Often feel overwhelmed at work? Don’t have time for more traditional forms of stress reduction? Then grab a raisin – it could well help calm you down.
Most of us have that point in the week when we feel like we’re going to drown in an avalanche of work. One minute you’re fine, the next, you’re sitting on 800 unread emails, you’re being instant messaged by your boss and you’re cancelling your 6pm gym class because you just don’t have the energy to do it.
That’s no way to live. Short of throwing your laptop out of the window, it’s important to have a couple of tools up your sleeves for dialing down that stress quickly and refocusing your priorities. You don’t have to be productive all the time… but few of us can afford to simply walk away from work.
Fortunately, there are things we can do to reduce stress in a matter of seconds. The other day, at Stylist’s Restival, mindfulness teacher Kareen Griffiths re-introduced me to something called the ‘raisin meditation’ – a two-minute exercise that almost immediately calms the mind, focuses the attention and dials down the tension.
The first time I came across Griffiths’ raisins was at an event months ago. I was due to participate in a panel discussion later in the evening and was feeling full of anxiety at the prospect of public speaking. And then Griffiths handed me a raisin.
What is ‘raisin mindfulness’?
She got everyone in the room to take a single raisin and start to look at it. I looked at all the lines and crags on the fruit’s surface, noticing the colour gradient between one end and the other. We were invited to notice how the light bounced off the skin and where shadows clung to the crevices. After 20 seconds, Griffiths then asked us to listen to the raisin by holding it up to our ears, rolling it on the tragus, rubbing it between the forefinger and thumb close to the ear hole. It sounded waxy but textured, rough but soft.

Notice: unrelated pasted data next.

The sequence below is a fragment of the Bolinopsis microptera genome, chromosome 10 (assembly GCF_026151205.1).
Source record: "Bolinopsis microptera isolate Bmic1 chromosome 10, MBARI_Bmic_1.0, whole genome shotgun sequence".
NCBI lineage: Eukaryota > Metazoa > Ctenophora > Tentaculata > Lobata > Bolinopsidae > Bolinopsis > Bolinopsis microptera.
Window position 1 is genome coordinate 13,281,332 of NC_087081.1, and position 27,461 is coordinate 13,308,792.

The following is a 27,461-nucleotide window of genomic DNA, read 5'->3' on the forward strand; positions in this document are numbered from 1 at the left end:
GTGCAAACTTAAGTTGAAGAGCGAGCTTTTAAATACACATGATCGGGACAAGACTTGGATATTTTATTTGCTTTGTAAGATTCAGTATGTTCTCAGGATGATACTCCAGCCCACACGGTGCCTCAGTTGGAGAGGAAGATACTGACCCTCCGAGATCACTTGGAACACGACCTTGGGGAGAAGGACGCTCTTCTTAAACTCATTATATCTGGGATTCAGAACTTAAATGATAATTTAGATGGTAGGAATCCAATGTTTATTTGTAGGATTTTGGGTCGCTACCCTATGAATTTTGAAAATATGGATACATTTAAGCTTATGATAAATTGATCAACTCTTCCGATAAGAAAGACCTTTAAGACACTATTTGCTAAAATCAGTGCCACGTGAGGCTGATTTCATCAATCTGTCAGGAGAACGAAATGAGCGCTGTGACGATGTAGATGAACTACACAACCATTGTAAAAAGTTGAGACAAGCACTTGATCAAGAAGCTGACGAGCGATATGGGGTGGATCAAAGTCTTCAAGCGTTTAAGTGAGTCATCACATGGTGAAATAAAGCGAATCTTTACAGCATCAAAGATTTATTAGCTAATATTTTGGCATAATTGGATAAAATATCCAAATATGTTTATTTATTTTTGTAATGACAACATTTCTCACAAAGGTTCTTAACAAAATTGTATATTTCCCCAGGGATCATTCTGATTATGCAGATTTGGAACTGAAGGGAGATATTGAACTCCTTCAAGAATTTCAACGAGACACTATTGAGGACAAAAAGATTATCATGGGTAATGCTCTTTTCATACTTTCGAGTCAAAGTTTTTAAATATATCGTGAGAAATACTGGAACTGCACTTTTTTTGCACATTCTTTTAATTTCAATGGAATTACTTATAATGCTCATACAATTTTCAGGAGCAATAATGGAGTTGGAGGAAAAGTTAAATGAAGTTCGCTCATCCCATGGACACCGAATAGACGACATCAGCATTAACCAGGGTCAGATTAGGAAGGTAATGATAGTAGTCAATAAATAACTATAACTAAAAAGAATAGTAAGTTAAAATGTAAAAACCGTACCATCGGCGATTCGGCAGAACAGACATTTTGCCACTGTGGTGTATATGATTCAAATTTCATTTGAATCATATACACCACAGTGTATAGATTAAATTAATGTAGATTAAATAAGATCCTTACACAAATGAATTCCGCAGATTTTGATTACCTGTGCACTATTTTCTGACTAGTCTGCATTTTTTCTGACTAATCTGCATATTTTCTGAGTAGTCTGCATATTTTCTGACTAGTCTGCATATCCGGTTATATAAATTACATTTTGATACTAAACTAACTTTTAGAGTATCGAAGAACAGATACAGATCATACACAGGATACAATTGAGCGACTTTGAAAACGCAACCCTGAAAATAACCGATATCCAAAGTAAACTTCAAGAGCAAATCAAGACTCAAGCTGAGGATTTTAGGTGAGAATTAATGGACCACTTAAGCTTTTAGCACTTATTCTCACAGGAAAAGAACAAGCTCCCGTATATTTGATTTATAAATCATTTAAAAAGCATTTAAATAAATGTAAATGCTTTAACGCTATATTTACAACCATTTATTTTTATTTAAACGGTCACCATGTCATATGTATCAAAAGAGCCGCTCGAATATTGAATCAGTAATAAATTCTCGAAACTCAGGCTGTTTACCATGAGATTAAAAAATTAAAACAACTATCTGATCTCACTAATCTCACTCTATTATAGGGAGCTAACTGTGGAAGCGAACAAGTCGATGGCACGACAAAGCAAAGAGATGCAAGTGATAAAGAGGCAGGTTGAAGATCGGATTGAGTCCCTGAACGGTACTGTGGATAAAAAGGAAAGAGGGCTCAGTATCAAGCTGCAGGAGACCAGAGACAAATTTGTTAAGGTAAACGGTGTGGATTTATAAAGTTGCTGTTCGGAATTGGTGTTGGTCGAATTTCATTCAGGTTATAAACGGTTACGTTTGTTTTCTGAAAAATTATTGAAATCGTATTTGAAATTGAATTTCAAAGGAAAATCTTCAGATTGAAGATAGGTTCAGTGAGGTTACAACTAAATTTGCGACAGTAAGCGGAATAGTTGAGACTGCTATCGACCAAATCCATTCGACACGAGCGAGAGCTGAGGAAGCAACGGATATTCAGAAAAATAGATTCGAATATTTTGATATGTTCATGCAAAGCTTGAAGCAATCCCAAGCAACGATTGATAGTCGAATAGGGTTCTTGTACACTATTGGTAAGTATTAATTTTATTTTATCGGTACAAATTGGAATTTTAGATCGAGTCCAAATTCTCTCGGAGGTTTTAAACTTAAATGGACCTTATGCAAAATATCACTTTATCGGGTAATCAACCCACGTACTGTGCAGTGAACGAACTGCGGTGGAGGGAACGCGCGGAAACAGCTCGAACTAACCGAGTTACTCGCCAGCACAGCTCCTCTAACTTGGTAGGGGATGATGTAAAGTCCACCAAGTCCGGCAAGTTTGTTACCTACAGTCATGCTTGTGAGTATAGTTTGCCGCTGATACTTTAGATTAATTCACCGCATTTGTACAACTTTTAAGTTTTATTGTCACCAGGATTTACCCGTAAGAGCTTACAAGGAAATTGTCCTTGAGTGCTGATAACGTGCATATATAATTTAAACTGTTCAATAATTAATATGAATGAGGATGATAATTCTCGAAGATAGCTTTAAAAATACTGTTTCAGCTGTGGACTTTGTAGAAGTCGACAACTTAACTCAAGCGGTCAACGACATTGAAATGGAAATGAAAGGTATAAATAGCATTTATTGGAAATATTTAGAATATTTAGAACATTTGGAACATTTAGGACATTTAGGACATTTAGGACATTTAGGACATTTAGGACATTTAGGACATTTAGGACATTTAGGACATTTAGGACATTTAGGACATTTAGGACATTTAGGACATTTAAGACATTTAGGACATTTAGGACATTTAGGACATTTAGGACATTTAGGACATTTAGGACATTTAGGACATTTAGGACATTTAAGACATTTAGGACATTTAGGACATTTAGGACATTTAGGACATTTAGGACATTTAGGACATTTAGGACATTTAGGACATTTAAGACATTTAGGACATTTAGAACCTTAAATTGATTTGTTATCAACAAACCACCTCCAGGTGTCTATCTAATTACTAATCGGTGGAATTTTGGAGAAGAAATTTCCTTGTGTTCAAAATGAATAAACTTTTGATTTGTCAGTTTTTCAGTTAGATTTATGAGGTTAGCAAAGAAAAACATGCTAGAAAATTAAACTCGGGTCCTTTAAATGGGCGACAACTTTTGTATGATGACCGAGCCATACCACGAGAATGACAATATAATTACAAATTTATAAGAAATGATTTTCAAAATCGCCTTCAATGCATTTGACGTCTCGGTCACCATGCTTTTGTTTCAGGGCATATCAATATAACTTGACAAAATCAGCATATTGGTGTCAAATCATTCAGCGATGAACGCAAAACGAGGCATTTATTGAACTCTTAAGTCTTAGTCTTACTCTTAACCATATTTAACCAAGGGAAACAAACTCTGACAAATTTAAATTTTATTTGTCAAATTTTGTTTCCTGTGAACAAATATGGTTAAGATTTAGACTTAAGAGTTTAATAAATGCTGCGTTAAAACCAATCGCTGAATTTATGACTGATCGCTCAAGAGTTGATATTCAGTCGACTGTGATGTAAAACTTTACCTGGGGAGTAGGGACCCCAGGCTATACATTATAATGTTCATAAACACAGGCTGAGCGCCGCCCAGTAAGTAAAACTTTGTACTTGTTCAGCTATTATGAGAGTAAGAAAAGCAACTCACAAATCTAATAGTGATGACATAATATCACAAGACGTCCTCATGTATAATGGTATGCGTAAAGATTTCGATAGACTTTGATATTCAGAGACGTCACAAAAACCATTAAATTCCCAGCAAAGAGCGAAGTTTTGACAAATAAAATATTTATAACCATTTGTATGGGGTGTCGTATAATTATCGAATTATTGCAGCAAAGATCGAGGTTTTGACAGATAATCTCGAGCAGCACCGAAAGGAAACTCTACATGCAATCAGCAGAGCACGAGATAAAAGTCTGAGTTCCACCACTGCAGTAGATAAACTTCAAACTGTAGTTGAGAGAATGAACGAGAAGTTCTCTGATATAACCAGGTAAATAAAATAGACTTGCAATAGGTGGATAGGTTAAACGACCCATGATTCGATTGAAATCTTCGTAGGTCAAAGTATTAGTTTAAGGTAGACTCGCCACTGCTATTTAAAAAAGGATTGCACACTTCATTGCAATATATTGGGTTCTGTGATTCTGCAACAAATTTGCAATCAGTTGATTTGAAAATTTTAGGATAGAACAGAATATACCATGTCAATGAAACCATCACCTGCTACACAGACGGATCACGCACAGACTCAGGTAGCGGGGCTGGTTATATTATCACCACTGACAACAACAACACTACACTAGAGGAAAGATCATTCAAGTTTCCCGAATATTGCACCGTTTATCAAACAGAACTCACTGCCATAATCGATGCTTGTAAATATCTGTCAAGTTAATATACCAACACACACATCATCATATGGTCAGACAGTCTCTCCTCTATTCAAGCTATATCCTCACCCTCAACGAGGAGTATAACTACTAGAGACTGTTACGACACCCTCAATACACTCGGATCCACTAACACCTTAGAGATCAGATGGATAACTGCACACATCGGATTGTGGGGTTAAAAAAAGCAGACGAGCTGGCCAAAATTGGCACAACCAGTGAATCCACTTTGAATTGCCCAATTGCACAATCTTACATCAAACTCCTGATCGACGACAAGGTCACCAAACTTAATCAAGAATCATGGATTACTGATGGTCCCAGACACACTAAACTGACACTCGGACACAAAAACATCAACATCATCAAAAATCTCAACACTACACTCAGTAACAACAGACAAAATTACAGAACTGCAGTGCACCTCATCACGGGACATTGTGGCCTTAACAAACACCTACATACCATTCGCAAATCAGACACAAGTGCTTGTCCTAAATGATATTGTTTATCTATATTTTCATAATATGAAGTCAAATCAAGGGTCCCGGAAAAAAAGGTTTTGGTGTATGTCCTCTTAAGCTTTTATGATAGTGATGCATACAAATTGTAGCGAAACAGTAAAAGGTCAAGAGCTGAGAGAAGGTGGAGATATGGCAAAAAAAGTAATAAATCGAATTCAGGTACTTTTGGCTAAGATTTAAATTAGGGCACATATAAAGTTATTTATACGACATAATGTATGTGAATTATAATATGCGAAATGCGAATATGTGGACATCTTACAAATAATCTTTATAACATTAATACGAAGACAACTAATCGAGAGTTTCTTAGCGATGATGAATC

Finally, we were invited to pop the raisin on our tongues to feel how it felt in the mouth. One bite released a subtle tang of flavour, the second unleashed a tidal wave of juice.
Suffice to say, it was the best bloody raisin I’d ever tasted.
Why raisin mindfulness works
Not a regular raisin eater, I’d not tried the experiment again… until Griffiths got us to do it at Restival. This time, I knew what to expect but I was still surprised to find just how effective this two-minute practice is.
When was the last time you spent a lot of time concentrating on what you’re eating? This isn’t so much about mindful eating or concentrating on our food habits, but using everyday, simple objects and activities to ground the mind in the present.
GPs recommend mindfulness as a proven way of calming the mind. We previously spoke to Dr Zoe Williams, who suggested spending a few minutes tapping into the five senses by noting:
- Five things you can see
- Four things you can hear
- Three things you can feel (like your toes in your shoes, the air going past you)
- Two things you can smell
- One thing you can taste
But for those of us who need something a little more concrete, the raisin meditation is arguably more effective. You can focus your whole attention on this one thing, starting with sight and touch, moving onto sound and smell and finishing with taste.
Of course, it doesn’t have to be a raisin; you could do this with any fruit, nut or even chocolate (although that probably won’t be as visually interesting). And eventually, you’ll get to a point, Griffiths says, when you won’t need a prop at all. That’s when you could revert to Dr Williams’ five senses meditation.
I’ve got a little box of raisins in my bag and keep a box of dates in my drawer in the office. And despite being a date stan anyway, they taste even more incredible after I’ve spent a couple of minutes really exploring how they look, smell and feel. And after doing those examinations, I’m more focused and calmer, even when the office is super busy and full of distractions.
So, if you tend to feel overwhelmed or stressed during the day but don’t have the time or patience to do a yoga practice or take a mindful walk, grab a raisin. You may just find that those 120 seconds become the highlight of your working day.
For more mindfulness tips, check out the Strong Women Training Club.
Miranda Larbi is the editor of Strong Women and Strong Women Training Club. A qualified personal trainer and vegan runner, she can usually be found training for the next marathon, seeking out vegan treats or cycling across London on a pond-green Tokyo bike.